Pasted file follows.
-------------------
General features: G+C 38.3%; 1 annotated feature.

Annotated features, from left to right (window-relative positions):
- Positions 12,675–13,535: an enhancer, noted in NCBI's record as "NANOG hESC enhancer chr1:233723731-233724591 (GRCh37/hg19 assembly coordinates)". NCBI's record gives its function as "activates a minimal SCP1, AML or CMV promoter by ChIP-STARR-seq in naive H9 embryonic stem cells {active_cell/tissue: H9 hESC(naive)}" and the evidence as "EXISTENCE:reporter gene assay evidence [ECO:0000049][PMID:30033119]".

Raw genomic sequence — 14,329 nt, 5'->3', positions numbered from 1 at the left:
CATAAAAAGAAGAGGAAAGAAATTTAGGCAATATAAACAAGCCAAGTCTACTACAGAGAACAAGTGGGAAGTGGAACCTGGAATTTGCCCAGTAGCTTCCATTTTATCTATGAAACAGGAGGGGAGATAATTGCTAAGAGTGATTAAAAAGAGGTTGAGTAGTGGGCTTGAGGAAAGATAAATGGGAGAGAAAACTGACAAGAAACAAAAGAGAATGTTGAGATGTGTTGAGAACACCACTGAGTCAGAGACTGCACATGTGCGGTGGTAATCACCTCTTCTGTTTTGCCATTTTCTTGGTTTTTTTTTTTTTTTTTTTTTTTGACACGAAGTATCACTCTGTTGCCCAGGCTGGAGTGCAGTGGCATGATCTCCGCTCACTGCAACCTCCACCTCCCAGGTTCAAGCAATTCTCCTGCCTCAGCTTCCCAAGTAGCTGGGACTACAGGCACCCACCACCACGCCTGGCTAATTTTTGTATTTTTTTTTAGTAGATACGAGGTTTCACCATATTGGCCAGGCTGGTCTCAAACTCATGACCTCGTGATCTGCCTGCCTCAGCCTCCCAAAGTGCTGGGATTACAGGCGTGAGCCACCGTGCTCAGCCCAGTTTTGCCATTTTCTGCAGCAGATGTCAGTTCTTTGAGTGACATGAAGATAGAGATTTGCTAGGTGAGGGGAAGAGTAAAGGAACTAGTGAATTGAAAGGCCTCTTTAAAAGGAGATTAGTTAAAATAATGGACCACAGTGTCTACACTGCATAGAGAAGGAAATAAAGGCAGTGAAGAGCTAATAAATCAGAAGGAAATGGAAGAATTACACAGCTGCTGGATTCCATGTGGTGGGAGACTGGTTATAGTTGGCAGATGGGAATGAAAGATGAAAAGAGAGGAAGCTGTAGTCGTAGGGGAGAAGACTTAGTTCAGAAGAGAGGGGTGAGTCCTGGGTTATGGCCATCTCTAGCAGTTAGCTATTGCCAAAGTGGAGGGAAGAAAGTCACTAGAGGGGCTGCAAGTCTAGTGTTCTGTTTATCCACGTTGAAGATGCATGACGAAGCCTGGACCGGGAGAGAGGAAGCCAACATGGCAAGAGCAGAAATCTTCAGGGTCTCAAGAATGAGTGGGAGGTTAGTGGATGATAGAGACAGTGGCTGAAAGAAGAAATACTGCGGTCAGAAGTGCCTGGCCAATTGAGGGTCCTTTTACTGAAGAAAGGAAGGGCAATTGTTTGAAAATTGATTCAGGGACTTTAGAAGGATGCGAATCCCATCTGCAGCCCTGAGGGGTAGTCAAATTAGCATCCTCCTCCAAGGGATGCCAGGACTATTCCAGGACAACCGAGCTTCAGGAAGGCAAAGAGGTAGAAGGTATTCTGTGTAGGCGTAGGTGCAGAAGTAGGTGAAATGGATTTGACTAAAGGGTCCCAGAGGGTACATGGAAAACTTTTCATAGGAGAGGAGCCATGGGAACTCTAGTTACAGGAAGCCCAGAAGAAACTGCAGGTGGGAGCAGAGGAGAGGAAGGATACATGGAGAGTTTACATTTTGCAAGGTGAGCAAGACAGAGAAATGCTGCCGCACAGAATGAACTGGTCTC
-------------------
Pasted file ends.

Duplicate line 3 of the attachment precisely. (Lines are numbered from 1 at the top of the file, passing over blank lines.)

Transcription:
- Positions 12,675–13,535: an enhancer, noted in NCBI's record as "NANOG hESC enhancer chr1:233723731-233724591 (GRCh37/hg19 assembly coordinates)". NCBI's record gives its function as "activates a minimal SCP1, AML or CMV promoter by ChIP-STARR-seq in naive H9 embryonic stem cells {active_cell/tissue: H9 hESC(naive)}" and the evidence as "EXISTENCE:reporter gene assay evidence [ECO:0000049][PMID:30033119]".